The defining challenge of our time is straightforward, writes Urban Institute Fellow Gene Steuerle in his 2014 book Dead Men Ruling. Today’s young people, he says, have been systematically stripped of their “fiscal freedom”: the ability choose how our country allocates its resources, both in taxation and expenditure.
Leaders in the late 20th and early 21st centuries enacted a host of social programs designed to increase automatically in size, growing to consume every dollar of revenue government takes in. What’s more, they have locked in tax cuts and expenditures that guarantee low future tax receipts and growing national debt. As Steuerle writes:
For most of American history – from the founding of the republic to at least the end of World War II – the reality of governing in Washington reflected the truism, “To govern is to choose.” Each year, our elected leaders decided which programs to fund and how to finance them. They set new priorities based on the challenges at hand, be they war or recession, poverty or hunger, civil strife or economic injustice.
Tomorrow’s leaders will not have that same luxury. The bulk of tax and spending decisions have already been codified into law by dead or retired leaders, leaving future generations with less flexibility to respond to new needs and emergencies, Steuerle argues. The discretionary side of the budget, including programs that invest in our children, workforce, and infrastructure, is in a tailspin.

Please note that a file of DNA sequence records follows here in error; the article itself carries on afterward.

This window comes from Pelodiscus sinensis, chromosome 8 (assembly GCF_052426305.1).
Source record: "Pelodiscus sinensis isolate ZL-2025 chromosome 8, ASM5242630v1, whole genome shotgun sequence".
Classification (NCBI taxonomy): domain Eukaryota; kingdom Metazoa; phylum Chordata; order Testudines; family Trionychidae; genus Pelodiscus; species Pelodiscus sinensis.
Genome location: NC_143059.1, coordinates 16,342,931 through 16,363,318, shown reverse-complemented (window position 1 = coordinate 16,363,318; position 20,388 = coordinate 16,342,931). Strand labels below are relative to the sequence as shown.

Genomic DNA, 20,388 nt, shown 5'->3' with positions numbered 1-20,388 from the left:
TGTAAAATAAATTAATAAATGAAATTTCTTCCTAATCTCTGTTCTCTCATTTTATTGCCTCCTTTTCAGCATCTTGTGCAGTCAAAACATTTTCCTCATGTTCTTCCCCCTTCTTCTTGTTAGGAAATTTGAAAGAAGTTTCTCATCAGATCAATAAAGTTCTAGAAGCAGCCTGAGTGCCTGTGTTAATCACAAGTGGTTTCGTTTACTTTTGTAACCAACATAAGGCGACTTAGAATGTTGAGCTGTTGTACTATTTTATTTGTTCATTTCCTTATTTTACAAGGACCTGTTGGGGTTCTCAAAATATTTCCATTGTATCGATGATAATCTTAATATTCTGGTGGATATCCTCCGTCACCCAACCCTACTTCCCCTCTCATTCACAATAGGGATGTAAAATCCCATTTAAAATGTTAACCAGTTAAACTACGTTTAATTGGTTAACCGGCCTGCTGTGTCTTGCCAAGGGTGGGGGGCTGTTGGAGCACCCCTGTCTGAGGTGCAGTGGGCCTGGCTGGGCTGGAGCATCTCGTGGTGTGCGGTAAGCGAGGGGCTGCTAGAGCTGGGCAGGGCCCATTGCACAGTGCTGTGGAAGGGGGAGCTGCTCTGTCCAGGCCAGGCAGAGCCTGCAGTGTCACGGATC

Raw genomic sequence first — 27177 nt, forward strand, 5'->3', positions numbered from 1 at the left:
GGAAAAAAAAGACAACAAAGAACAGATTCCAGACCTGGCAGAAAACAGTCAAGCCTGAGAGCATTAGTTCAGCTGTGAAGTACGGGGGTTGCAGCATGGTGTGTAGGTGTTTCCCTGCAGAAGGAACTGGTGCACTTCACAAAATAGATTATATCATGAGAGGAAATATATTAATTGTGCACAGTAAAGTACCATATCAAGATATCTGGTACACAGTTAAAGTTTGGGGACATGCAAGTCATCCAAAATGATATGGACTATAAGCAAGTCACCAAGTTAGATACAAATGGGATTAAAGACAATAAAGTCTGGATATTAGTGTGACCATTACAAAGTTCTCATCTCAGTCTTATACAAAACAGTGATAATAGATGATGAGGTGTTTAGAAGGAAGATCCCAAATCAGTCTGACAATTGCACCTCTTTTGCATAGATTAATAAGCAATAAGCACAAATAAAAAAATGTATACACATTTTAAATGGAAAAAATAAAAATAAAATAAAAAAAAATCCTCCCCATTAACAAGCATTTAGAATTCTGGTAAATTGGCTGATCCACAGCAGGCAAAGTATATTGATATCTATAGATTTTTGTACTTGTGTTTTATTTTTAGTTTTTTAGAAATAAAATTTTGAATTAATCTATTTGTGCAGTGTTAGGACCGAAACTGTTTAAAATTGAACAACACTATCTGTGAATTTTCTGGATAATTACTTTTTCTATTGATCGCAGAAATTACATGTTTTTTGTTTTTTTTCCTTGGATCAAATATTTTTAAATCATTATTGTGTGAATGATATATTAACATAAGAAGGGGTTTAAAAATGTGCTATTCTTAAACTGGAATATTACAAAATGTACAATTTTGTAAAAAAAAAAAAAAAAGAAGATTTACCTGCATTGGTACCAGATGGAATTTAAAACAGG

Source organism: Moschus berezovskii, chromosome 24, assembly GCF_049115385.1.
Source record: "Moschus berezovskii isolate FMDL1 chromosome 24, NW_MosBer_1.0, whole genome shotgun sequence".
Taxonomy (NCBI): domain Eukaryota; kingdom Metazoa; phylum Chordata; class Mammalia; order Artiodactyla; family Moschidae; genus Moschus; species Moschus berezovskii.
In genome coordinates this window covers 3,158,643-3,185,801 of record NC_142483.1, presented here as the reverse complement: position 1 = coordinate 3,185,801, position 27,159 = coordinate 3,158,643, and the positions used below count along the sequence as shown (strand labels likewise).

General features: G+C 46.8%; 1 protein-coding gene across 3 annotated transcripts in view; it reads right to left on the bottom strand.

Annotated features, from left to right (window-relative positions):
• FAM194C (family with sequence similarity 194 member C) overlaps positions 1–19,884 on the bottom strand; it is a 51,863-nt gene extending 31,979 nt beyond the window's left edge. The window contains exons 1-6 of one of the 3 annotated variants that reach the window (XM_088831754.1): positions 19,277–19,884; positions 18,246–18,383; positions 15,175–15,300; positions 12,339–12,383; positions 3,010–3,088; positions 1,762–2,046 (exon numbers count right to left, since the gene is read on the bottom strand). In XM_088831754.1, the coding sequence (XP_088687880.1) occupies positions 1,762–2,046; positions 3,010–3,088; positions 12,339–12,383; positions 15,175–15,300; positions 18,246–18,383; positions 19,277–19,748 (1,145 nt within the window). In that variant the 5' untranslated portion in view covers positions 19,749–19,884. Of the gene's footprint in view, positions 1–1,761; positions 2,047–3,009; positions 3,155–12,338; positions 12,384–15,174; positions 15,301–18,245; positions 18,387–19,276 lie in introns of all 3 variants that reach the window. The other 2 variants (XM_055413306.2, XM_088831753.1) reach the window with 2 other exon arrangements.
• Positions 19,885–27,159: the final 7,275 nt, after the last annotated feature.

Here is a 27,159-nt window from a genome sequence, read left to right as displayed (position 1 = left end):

This novel analysis has won the prestigious TIAA-CREF Paul A. Samuelson Award For Outstanding Scholarly Writing On Lifelong Financial Security. The award is given annually in recognition of an outstanding publication that can advance Americans’ lifelong financial and economic wellbeing.
Indeed, despite its grim analysis of the problem at hand, Steuerle’s book is hopeful. Despite declaration of an “age of austerity” by some, we actually live in a time of great promise, he writes: even modest economic growth will generate trillions of dollars of extra government tax receipts over the next decades, giving leaders great ability to invest in the future if we can reclaim the discretionary ledger of the budget.
And it is just that – investment – that represents Steuerle’s vision for righting our course. We should, he suggests, reallocate our spending away from locked-in promises and toward annual discussions based on current priorities. We should make the 21st Century the century of the child, investing heavily in kids’ human capital and the physical capital they need to live productive and healthful lives. We should, especially, make investments geared toward expanding people’s opportunity learn, grow, move and create.
It is this hopefulness of vision that makes Dead Men Ruling an important contribution to elevating the debate about how to achieve the goal envisioned in the name of this prestigious award: lifelong financial security. We’re grateful for recognition of Gene’s thoughtful efforts from TIAA-CREF, and we’re proud and honored that Gene Steuerle calls the Urban Institute home.